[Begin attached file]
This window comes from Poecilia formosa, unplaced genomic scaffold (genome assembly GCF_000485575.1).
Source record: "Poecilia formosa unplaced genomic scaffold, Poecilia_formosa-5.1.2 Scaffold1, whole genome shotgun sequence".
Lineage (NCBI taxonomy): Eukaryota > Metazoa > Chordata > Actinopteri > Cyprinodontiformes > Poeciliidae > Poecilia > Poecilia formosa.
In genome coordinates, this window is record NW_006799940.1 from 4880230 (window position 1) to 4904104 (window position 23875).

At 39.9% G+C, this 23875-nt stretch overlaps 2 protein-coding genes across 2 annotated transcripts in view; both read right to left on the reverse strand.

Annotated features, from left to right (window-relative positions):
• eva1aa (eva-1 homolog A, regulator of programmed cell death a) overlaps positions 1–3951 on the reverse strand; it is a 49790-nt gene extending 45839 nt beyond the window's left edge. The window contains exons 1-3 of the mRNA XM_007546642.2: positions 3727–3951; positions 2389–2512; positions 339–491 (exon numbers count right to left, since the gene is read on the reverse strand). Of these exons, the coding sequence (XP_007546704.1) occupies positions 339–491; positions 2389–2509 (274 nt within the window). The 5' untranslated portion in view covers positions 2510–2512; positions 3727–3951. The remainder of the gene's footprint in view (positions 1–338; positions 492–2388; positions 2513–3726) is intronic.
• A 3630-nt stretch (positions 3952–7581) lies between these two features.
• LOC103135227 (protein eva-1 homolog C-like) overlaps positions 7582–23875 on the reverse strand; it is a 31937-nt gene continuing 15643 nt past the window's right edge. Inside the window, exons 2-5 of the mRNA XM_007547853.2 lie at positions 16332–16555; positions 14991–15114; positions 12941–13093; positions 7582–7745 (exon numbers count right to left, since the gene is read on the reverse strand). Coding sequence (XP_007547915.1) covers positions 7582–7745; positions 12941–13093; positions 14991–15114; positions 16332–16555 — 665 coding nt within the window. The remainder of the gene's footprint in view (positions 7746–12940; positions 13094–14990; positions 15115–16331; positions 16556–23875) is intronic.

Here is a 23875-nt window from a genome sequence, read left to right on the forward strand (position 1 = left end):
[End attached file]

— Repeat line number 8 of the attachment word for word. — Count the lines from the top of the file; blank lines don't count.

• A 3630-nt stretch (positions 3952–7581) lies between these two features.